Curtis Tate Published

PSC Chair: EPA’s Power Plant Proposal Can’t Be Done, Costs Too Much

White-haired woman wearing black-rimmed glasses and a pink blazer speaks into a microphone while seated at table.
Public Service Commission Chairman Charlotte Lane speaks during a hearing on Friday, July 21, 2023.
Karen Hall/WV PSC

The West Virginia Public Service Commission is pushing back on proposed federal rules for power plants that burn coal and natural gas.

In June, the U.S. Environmental Protection Agency proposed a new rule requiring power plants to curb their carbon dioxide emissions by 90 percent or more.

They could achieve this with carbon capture and storage or by fueling with clean hydrogen.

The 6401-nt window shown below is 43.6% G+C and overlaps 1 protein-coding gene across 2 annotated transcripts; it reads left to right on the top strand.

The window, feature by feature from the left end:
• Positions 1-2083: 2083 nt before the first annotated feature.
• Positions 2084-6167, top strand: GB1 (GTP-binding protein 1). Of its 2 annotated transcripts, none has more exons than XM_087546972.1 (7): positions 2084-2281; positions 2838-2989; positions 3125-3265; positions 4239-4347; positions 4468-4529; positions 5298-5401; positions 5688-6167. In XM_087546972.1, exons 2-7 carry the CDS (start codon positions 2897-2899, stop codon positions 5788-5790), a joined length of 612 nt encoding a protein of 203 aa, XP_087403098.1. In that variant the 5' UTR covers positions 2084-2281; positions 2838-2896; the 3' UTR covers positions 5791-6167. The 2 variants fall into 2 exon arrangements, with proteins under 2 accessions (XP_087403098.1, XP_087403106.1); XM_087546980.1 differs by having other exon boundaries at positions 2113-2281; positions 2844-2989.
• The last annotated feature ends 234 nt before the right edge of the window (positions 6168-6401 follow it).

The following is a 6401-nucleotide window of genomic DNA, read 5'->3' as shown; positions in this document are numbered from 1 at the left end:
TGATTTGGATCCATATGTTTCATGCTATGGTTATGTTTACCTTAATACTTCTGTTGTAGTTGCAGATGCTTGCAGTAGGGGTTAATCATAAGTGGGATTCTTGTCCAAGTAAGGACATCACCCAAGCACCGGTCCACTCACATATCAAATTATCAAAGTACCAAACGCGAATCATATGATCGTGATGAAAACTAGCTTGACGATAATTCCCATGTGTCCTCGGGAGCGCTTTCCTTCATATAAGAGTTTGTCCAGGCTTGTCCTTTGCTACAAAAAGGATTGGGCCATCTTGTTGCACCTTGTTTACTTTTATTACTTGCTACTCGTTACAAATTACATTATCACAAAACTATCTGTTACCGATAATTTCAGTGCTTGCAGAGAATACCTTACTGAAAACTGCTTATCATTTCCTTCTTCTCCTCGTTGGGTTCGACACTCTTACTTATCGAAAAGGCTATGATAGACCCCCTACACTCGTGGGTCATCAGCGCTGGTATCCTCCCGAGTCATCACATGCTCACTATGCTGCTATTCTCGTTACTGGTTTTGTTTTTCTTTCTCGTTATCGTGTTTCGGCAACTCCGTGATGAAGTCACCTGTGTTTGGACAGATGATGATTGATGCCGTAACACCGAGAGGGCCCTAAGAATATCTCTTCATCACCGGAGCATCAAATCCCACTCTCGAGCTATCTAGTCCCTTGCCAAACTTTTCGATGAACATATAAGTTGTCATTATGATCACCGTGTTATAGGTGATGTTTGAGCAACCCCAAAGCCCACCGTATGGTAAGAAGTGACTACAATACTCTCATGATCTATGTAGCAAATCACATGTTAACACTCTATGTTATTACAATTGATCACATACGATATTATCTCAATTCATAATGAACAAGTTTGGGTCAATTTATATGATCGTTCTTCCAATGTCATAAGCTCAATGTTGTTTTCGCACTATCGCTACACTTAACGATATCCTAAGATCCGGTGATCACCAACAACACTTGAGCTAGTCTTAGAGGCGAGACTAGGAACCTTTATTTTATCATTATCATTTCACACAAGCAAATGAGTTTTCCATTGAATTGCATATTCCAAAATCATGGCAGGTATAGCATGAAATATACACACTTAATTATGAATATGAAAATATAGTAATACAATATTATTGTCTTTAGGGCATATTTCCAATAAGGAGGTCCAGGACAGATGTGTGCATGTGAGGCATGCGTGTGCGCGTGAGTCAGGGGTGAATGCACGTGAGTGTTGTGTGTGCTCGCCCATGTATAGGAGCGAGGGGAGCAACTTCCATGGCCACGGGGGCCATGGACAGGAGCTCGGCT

Neither of those things can be done right now, and they are prohibitively expensive, PSC Chairman Charlotte Lane wrote in her comments to the EPA.

Lane also wrote that the proposed rules exceed EPA’s authority and that the closure of large numbers of coal and natural gas-fueled power plants would threaten grid reliability.

Public comment on the new power plant rules ended Tuesday. Court challenges are likely should the EPA move forward with its latest plan.